Cuba

Cuban rapper denies receiving money from USAID

This 2008 photo shows Bian Rodriguez, left, and Aldo Rodriguez, right, members of Los Aldeanos in Havana. Documents obtained by The Associated Press show that a U.S. agency infiltrated Cuba's hip-hop scene, recruiting unwitting rappers to spark a youth movement against the government.
This 2008 photo shows Bian Rodriguez, left, and Aldo Rodriguez, right, members of Los Aldeanos in Havana. Documents obtained by The Associated Press show that a U.S. agency infiltrated Cuba's hip-hop scene, recruiting unwitting rappers to spark a youth movement against the government. AP

Cuban rapper Aldo Rodriguez Baquero, a member of the popular hip hop group Los Aldeanos, said he has “never” received money from the United States Agency for International Development (USAID), despite news reports published Thursday in Cuba and Venezuela that say otherwise.

The publications cited an investigation by the Associated Press, which contended the U.S. agency was trying to foment discontent among Cuban young people.

Rodriguez Baquero said he didn’t know that Serbian promoter Rajko Bozic was a subcontractor of Creative Associates International, which held a contract with USAID. He said he was unaware the company was working on a project to “recruit” him to “unleash a youth movement against the Cuban government,” according to the AP.

“We didn’t even suspect that it could be that way,” Rodriguez Baquero told el Nuevo Herald.

The rapper says he only met Bozic briefly and that he didn’t speak Spanish. He was introduced to him by members of Grupo Matraka, who organized Rotilla, the biggest electronic music festival in Cuba before the government shut it down in 2011.

“We didn’t have performances in Cuba and the people from Matraka offered to set up shows, not just for us, but for a lot of rappers that performed together. We never made a single dollar. We only performed our music and they helped us to have an arena to perform,” he explained.

“The songs we performed at the Rotilla festival, which they are now claiming were paid for by USAID, were sung by us a long time before. We even sang them at home because we didn’t have a place to perform.”

According to the AP investigation, Bozic was sent to Havana to “pump up the volume” of the protest songs the group performed.

Rodriguez Baquero says Bozic never told them “to write songs with explicit lyrics.”

“That Serbian man didn’t even know how to speak Spanish. Who can believe that I would allow a man who doesn’t even live in my country to come and tell me that I have to sing stronger, politically charged songs?”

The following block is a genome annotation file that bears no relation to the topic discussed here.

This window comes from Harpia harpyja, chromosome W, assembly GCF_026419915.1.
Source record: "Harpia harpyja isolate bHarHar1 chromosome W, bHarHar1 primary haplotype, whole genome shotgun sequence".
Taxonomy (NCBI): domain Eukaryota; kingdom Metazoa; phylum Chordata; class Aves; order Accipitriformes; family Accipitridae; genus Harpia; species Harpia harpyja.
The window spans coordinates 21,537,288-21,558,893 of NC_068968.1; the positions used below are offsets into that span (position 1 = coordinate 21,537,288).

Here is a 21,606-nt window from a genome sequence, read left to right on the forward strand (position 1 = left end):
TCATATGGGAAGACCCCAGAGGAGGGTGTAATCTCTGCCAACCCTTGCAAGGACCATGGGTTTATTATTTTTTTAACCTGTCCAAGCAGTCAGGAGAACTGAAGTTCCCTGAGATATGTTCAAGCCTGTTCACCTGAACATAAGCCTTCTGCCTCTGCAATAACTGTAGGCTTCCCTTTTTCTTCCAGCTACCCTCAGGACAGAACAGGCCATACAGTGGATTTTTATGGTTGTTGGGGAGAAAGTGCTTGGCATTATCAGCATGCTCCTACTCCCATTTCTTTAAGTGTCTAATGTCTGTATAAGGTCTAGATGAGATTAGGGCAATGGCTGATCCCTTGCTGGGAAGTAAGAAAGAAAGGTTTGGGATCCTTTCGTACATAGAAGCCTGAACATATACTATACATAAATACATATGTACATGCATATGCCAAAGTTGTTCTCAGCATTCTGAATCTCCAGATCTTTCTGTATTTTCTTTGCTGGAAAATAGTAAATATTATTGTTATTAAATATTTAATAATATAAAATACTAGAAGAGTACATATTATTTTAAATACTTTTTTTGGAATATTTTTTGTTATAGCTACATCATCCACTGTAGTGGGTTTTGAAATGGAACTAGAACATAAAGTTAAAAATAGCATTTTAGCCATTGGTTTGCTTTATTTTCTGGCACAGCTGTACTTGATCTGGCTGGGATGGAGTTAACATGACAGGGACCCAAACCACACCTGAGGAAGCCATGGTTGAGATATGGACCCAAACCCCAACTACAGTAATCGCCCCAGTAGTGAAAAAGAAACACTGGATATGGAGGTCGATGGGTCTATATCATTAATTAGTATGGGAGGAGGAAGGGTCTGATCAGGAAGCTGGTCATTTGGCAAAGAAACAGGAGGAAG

Rodriguez Baquero insists the songs he performed during the years Bozic was active in Los Aldeanos (2009-2010) had been written years before.

He confirmed that Bozic had cameras and the necessary technology to record promotional videos. The project, called Raspadura Producciones, also distributed videos by other artists in the hip hop and alternative scene. The rapper also said that when Los Aldeanos was invited to the EXIT Festival in Serbia, they were given classes on how to prepare festivals. The AP classified this as “political capacitation.”

The AP report alleges censoring of the group increased after Cuban authorities discovered the USAID project. After their performance in Rotilla, the group was not allowed to perform in Cuba. However, an exception was made for a concert Tropical in 2013, Bian Oscar Rodriguez, the other member of the duo, told el Nuevo Herald in a previous interview.

According to Rodriguez Baquero, Los Aldeanos didn’t have authorization to work before then because they weren’t associated with any state regulated music label, which provides the permits to perform. The group belonged to the Hermanos Saiz Association, which helped them obtain “an exit permit” — a government permit eliminated in 2013 — to travel to the Serbian festival.

Rodriguez Baquero said that in 2009 he used only a computer belonging to his aunt to make music. The computer was later confiscated when the police searched her house. The AP report mentions the arrest of the rapper in November of that year for “illegal possession of a computer,” a charge that existed in because Cuban citizens could only import computers with a special permit.

“About six policemen entered my house and said that I sold movies. They also took a computer that belonged to my cousin,” he added.

The AP report noted the efforts by singer songwriter Silvio Rodriguez, father of rapper Silvito “El Libre,’’ who is only identified as a “musical collaborator of Aldo,” to have the Ministry of Culture intervene in the liberation of the rapper and the return of the computer.

The AP states that the rapper didn’t know “the depth of the topic” and describes him as being “surprised to find himself” in the midst of a conspiracy theory.

The AP investigation also stated Los Aldeanos and Grupo Matraka were unaware of the origins of the funds provided to them by the Serbian promoter.

“If everybody knows that no one paid me, then why are they mentioning me so much?” asked Rodriguez Baquero about the AP report.

In a press release circulated on Thursday, Grupo Matraka warned that “with these types of scandals national public opinion will be swayed toward the idea that any subsidy is synonymous with subversion, and that each person subsidized could be considered a subversive element.”

Grupo Matraka describe themselves as “artists, creators, intellectuals” who are “absolute owners of the nation we live in, genuine heirs of the past and creators of the future of the island.”

Follow Nora Gámez Torres on Twitter: @ngameztorres

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